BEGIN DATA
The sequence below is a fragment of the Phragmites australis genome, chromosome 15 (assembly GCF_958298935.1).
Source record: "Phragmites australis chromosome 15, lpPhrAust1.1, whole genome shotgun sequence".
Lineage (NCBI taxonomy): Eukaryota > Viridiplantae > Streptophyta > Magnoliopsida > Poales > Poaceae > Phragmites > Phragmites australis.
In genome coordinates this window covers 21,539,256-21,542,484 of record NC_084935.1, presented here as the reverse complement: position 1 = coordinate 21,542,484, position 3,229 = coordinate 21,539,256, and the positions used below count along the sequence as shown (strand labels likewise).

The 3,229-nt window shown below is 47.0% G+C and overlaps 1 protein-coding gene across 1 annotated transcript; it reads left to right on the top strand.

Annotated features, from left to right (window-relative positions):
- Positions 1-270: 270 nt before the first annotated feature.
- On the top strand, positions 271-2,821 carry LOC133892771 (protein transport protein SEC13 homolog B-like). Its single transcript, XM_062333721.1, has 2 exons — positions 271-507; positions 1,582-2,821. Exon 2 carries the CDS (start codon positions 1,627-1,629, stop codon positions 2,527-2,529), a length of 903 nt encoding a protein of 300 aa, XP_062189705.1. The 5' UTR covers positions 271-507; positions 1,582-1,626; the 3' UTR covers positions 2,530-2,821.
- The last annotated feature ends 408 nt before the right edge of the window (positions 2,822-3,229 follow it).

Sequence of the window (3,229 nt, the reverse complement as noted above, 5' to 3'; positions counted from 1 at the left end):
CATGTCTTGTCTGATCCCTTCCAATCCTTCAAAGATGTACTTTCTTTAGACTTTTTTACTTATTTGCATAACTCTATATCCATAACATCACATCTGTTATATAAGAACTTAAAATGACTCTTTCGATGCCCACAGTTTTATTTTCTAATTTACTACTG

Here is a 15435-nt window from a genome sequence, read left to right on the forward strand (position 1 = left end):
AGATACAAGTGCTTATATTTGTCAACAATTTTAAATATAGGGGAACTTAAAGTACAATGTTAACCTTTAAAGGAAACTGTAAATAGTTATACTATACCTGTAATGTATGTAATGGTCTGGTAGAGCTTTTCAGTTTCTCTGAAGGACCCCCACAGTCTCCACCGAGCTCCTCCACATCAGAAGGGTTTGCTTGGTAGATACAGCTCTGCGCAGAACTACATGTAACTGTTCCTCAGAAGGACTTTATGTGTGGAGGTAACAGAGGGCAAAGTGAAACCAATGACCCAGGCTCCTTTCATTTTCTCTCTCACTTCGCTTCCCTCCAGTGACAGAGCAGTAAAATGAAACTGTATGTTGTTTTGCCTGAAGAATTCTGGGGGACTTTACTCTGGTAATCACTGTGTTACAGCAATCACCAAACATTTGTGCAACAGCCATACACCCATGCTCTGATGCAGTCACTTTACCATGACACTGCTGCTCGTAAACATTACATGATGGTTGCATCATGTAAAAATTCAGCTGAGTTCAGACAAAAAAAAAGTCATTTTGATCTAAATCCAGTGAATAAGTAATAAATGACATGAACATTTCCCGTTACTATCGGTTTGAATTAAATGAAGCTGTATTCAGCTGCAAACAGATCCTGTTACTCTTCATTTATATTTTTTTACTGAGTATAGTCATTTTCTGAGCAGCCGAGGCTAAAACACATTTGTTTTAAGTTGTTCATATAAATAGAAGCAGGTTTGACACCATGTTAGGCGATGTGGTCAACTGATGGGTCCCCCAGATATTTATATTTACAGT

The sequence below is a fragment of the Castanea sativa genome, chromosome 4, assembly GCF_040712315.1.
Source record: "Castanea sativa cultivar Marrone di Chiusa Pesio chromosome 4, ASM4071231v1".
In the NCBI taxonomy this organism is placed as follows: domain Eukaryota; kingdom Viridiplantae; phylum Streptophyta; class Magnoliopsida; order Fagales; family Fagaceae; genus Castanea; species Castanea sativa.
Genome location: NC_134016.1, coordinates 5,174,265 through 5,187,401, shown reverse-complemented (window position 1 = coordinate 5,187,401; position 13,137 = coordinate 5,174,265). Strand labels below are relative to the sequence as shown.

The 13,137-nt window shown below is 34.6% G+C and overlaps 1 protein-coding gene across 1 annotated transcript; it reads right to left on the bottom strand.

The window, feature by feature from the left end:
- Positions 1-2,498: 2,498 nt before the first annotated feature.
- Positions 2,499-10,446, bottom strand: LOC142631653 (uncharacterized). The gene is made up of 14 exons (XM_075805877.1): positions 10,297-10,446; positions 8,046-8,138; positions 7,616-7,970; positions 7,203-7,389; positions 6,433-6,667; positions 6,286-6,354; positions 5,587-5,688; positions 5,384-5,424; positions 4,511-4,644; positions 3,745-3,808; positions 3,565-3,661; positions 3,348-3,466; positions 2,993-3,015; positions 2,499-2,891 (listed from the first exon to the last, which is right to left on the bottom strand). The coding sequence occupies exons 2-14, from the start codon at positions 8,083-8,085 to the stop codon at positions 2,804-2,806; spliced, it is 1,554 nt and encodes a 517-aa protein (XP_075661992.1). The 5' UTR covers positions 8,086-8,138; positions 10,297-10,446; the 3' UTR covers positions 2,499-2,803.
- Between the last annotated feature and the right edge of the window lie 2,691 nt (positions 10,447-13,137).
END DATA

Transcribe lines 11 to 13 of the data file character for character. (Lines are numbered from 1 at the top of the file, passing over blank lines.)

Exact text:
CATGTCTTGTCTGATCCCTTCCAATCCTTCAAAGATGTACTTTCTTTAGACTTTTTTACTTATTTGCATAACTCTATATCCATAACATCACATCTGTTATATAAGAACTTAAAATGACTCTTTCGATGCCCACAGTTTTATTTTCTAATTTACTACTG

Here is a 15435-nt window from a genome sequence, read left to right on the forward strand (position 1 = left end):
AGATACAAGTGCTTATATTTGTCAACAATTTTAAATATAGGGGAACTTAAAGTACAATGTTAACCTTTAAAGGAAACTGTAAATAGTTATACTATACCTGTAATGTATGTAATGGTCTGGTAGAGCTTTTCAGTTTCTCTGAAGGACCCCCACAGTCTCCACCGAGCTCCTCCACATCAGAAGGGTTTGCTTGGTAGATACAGCTCTGCGCAGAACTACATGTAACTGTTCCTCAGAAGGACTTTATGTGTGGAGGTAACAGAGGGCAAAGTGAAACCAATGACCCAGGCTCCTTTCATTTTCTCTCTCACTTCGCTTCCCTCCAGTGACAGAGCAGTAAAATGAAACTGTATGTTGTTTTGCCTGAAGAATTCTGGGGGACTTTACTCTGGTAATCACTGTGTTACAGCAATCACCAAACATTTGTGCAACAGCCATACACCCATGCTCTGATGCAGTCACTTTACCATGACACTGCTGCTCGTAAACATTACATGATGGTTGCATCATGTAAAAATTCAGCTGAGTTCAGACAAAAAAAAAGTCATTTTGATCTAAATCCAGTGAATAAGTAATAAATGACATGAACATTTCCCGTTACTATCGGTTTGAATTAAATGAAGCTGTATTCAGCTGCAAACAGATCCTGTTACTCTTCATTTATATTTTTTTACTGAGTATAGTCATTTTCTGAGCAGCCGAGGCTAAAACACATTTGTTTTAAGTTGTTCATATAAATAGAAGCAGGTTTGACACCATGTTAGGCGATGTGGTCAACTGATGGGTCCCCCAGATATTTATATTTACAGT